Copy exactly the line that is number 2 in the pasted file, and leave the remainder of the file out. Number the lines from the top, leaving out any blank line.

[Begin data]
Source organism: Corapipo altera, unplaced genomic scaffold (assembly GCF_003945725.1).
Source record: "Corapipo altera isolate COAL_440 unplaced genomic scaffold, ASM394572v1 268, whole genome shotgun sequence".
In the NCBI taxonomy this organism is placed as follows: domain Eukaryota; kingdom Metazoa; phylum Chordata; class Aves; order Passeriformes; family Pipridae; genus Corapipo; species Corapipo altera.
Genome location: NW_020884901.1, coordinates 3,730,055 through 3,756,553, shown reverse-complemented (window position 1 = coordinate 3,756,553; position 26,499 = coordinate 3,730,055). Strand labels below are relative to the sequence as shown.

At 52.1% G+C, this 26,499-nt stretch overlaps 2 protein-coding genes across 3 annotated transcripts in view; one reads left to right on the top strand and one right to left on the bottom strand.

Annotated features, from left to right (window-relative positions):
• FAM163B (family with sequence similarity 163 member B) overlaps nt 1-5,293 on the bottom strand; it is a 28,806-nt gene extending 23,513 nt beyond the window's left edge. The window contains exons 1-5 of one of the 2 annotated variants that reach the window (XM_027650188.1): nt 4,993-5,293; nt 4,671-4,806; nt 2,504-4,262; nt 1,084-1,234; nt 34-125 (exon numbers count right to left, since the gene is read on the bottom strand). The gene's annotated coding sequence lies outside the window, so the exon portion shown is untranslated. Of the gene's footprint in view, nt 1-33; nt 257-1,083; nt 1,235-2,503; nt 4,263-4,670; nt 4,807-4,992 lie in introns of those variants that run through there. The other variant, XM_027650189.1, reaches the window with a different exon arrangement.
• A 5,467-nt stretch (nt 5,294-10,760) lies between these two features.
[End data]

Source record: "Corapipo altera isolate COAL_440 unplaced genomic scaffold, ASM394572v1 268, whole genome shotgun sequence".